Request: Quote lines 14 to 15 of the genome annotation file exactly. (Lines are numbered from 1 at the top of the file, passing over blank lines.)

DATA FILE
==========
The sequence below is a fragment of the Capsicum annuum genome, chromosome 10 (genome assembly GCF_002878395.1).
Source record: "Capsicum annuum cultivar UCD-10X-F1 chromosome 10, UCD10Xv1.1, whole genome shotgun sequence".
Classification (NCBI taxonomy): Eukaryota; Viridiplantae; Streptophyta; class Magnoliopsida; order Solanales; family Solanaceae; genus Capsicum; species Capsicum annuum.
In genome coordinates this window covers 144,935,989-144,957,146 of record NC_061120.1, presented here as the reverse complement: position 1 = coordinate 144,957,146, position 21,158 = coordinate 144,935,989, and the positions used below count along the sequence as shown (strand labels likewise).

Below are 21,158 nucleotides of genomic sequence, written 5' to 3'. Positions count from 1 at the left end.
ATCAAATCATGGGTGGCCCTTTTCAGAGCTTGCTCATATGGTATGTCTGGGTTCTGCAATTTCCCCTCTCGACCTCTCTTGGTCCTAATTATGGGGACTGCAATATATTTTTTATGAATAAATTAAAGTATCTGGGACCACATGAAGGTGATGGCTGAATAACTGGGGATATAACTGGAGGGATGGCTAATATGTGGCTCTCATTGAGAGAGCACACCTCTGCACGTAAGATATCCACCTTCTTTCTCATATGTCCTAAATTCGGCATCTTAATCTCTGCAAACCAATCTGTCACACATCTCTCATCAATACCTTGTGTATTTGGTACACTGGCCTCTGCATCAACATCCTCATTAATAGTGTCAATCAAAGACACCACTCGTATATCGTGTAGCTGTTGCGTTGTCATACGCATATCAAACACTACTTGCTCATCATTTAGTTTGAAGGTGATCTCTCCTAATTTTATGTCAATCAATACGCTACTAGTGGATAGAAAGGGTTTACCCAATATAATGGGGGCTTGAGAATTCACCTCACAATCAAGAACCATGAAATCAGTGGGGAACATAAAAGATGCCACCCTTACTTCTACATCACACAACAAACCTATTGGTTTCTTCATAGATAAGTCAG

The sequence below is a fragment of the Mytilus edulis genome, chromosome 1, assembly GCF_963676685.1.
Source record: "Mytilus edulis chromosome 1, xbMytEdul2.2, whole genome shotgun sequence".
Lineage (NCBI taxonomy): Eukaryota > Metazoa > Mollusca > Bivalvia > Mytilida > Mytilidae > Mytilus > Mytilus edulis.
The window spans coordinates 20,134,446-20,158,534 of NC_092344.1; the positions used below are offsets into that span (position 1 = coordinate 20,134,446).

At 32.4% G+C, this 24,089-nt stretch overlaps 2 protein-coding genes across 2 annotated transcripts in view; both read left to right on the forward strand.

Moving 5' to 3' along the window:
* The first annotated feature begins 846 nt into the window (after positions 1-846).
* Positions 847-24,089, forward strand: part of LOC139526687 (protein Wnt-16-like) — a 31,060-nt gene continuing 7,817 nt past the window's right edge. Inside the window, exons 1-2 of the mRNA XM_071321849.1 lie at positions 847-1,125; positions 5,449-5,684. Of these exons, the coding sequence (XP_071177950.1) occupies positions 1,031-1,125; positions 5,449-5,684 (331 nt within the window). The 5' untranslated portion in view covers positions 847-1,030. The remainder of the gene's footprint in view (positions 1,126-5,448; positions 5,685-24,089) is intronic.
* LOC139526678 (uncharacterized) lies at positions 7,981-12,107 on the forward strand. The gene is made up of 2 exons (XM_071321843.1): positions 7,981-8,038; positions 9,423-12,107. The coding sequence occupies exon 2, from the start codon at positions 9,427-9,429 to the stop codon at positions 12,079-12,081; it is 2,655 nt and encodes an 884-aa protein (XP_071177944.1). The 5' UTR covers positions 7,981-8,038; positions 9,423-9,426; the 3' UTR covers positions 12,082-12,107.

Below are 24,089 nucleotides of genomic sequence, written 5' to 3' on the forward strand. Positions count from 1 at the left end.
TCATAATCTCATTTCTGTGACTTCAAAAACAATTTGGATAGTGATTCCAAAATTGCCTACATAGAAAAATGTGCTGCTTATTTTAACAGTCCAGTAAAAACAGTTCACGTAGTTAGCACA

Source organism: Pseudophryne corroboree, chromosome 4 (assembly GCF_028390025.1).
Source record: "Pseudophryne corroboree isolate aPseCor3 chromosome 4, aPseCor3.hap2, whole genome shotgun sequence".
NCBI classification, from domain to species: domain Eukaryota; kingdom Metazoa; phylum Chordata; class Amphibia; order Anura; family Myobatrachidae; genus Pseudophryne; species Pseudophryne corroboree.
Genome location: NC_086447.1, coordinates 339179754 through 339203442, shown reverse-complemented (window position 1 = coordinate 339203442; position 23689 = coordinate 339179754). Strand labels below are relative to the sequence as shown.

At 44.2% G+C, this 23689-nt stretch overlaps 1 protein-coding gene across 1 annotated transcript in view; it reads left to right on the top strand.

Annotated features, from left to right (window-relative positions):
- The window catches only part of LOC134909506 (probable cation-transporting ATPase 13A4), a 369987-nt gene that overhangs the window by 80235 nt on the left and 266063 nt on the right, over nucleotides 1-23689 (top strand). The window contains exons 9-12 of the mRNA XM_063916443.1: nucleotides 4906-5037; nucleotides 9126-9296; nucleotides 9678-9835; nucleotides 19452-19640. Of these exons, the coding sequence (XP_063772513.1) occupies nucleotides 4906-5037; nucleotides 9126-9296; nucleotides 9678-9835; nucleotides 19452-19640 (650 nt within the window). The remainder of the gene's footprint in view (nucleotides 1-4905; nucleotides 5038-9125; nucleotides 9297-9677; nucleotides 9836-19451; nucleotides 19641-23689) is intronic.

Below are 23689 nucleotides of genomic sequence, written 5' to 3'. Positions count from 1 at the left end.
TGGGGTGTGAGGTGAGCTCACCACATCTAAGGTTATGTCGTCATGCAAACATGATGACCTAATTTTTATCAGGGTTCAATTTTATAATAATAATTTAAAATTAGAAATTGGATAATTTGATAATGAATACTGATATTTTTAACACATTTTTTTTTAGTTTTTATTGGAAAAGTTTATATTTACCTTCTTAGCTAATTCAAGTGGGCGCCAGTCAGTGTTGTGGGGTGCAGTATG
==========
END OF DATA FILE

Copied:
* Positions 847-24,089, forward strand: part of LOC139526687 (protein Wnt-16-like) — a 31,060-nt gene continuing 7,817 nt past the window's right edge. Inside the window, exons 1-2 of the mRNA XM_071321849.1 lie at positions 847-1,125; positions 5,449-5,684. Of these exons, the coding sequence (XP_071177950.1) occupies positions 1,031-1,125; positions 5,449-5,684 (331 nt within the window). The 5' untranslated portion in view covers positions 847-1,030. The remainder of the gene's footprint in view (positions 1,126-5,448; positions 5,685-24,089) is intronic.
* LOC139526678 (uncharacterized) lies at positions 7,981-12,107 on the forward strand. The gene is made up of 2 exons (XM_071321843.1): positions 7,981-8,038; positions 9,423-12,107. The coding sequence occupies exon 2, from the start codon at positions 9,427-9,429 to the stop codon at positions 12,079-12,081; it is 2,655 nt and encodes an 884-aa protein (XP_071177944.1). The 5' UTR covers positions 7,981-8,038; positions 9,423-9,426; the 3' UTR covers positions 12,082-12,107.